However, in terms of production practices there is value to organic. And another important thing, don't confuse natural with organic. Natural doesn't mean anything close. It's not verified and it has very little meaning.

BOLDUAN: Wow, this is really helpful and scary.

PEREIRA: Dr. Urvashi Rangan, this frightening, shocking and something that people are going to have to do a little more digging on to research on where they stand on the issue.

RANGAN: And wash your hands and keep your kitchen clean.

BOLDUAN: Back to the basics.

PEREIRA: Yes. All right. Yes.

BOLDUAN: Sometimes that's the way we have to go.

RANGAN: That's right.

BOLDUAN: Thank you so much.

RANGAN: You're welcome.

BOLDUAN: Coming up next on NEW DAY, a shocking moment caught on a bus surveillance tape. A gunman -- just look at this -- tries to rob a passenger and we're going to show you what happened moments after he pulled that gun.

CUOMO: And Cecil and his dog Orlando, they faced death together, now will they be separated? Not if "The Good Stuff" has anything to say about it.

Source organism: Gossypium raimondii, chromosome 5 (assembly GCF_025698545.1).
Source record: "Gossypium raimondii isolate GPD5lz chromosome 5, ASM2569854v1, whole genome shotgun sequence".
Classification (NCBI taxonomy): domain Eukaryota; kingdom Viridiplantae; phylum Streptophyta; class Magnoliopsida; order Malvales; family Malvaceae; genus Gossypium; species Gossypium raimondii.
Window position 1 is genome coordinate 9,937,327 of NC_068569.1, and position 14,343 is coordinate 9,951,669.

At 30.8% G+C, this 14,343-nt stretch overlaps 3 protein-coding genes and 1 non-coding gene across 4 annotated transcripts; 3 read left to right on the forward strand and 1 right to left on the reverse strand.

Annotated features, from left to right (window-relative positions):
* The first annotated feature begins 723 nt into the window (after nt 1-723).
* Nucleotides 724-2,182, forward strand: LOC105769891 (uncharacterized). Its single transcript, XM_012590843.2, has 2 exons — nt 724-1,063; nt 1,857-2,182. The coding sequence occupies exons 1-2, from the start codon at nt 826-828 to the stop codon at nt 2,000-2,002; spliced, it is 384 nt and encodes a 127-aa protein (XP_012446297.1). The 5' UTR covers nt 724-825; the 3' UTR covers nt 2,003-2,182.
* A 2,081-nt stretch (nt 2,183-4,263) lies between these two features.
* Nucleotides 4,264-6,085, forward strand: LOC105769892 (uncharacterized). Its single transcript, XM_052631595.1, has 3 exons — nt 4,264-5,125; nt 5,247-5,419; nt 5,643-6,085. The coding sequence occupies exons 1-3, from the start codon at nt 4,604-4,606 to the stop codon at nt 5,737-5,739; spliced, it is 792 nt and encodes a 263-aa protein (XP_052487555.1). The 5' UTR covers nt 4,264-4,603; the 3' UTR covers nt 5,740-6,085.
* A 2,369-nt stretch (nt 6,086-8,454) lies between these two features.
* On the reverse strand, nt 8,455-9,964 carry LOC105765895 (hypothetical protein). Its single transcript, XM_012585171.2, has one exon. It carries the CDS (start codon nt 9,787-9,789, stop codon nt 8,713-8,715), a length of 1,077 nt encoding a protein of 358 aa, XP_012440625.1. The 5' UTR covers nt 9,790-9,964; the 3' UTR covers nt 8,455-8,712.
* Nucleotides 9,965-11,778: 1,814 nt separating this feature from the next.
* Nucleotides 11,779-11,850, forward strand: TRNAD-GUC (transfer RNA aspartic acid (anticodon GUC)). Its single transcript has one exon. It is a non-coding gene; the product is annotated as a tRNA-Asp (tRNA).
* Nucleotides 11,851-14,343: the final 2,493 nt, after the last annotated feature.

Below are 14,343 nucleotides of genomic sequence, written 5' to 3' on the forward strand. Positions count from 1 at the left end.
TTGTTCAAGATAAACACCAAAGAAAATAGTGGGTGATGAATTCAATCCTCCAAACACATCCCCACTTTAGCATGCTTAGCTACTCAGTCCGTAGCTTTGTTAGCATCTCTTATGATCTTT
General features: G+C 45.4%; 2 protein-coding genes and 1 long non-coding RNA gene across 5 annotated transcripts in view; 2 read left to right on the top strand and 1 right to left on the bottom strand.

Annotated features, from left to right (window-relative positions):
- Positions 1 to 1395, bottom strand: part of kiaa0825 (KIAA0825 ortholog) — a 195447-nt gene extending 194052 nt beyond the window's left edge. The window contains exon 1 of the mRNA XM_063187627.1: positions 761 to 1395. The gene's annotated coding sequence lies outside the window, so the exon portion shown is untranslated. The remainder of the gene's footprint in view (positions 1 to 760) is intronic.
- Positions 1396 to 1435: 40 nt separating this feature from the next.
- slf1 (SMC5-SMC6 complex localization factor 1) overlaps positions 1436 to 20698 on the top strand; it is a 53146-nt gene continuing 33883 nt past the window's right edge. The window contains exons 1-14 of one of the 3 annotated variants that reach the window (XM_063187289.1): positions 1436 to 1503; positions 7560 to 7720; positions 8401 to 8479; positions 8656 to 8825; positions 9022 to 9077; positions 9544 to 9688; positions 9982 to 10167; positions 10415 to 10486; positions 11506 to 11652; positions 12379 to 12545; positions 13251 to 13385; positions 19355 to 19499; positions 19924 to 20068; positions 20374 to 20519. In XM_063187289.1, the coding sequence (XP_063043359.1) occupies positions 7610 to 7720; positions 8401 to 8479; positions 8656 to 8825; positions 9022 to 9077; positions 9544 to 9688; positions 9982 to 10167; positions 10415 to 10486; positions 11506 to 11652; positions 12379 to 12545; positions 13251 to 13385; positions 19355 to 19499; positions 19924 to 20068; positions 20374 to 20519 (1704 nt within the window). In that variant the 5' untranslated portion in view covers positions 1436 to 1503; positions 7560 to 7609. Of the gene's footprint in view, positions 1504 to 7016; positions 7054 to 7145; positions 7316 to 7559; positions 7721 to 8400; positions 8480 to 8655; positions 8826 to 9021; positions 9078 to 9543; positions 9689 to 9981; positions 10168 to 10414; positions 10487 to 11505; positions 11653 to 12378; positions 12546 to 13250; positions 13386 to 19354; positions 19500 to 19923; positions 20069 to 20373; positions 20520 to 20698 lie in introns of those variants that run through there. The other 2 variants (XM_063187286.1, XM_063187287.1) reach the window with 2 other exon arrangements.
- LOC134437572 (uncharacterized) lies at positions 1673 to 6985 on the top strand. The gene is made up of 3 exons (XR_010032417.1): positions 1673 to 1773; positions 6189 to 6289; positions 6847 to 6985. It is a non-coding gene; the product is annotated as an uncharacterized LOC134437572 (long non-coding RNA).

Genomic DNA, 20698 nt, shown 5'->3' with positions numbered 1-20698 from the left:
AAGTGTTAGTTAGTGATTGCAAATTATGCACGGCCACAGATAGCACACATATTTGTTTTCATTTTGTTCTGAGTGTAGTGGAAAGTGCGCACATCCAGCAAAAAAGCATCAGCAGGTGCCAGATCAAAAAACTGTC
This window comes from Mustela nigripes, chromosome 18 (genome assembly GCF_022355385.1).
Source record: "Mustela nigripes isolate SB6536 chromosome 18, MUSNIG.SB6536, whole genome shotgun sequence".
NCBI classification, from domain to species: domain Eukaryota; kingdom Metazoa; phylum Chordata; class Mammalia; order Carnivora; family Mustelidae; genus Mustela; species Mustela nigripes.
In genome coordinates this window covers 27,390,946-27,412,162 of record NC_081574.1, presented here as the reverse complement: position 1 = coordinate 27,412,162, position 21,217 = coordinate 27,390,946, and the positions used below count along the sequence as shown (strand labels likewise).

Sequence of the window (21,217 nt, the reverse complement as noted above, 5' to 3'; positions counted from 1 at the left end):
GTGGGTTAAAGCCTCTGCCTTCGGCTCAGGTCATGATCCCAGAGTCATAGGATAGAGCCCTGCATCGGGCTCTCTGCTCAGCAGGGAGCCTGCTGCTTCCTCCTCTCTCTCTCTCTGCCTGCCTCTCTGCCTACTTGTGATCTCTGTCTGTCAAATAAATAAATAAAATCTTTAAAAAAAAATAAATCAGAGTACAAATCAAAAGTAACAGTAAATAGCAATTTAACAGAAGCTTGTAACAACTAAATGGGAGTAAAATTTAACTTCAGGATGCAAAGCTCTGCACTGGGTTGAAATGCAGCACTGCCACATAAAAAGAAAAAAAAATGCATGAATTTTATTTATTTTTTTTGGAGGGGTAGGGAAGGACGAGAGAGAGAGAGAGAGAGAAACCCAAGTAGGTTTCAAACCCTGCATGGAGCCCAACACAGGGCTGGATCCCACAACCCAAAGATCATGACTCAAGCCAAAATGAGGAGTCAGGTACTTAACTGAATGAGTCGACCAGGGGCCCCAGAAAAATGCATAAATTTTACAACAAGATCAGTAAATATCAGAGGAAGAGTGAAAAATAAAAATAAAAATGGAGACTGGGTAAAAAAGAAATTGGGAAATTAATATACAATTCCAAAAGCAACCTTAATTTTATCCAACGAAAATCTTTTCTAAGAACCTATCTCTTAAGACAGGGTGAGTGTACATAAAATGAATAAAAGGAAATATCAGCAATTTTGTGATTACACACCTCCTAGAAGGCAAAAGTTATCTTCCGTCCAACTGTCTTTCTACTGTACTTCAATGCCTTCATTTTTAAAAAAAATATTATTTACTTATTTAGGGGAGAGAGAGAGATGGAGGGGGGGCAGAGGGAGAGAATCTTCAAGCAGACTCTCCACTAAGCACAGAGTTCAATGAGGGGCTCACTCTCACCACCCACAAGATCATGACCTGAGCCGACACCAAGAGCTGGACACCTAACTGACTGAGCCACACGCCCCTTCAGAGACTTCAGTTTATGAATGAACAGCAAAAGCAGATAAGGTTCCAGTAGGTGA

(COMMERCIAL BREAK) CUOMO: You must see this. I will show it to you and then you decide what it means. Could it be the brazenness of crime? Could it be how sleepy everyone is on the train? I don't know. But look at this.

It shows 19-year-old Trevonte Brown terrorizing bus passengers last month stealing their cell phones at gun point, but he reaches the front of the bus, points the gun at a man's face, that man fights back, other passengers then join in, subdued Brown who faces robbery and attempted robbery charges being held on $350,000 bail.

What does it mean? Should he have done it? They tell us no but it was his life, he thought, and everybody joined in on the fight, and the criminal was stopped.

What does it mean? It is up to you, I'm pondering it as I walk to the couch, as I turn to the couch and as I sit.

(COMMERCIAL BREAK)

CUOMO: Time for "The Better Stuff". Why? Well, on Wednesday we told you the miraculous of Cecil Williams and his seeing eye dog Orlando fell onto the tracks in front of the New York City subway. Cecil had the presence of mind to lie down between the tracks and so did Orlando, stayed by his side, licking his face to help him come to.

Then we learned some awful news. Orlando almost too old to be a seeing eye dog anymore, insurance would no longer cover his care. After they literally faced death, Cecil was going to lose Orlando.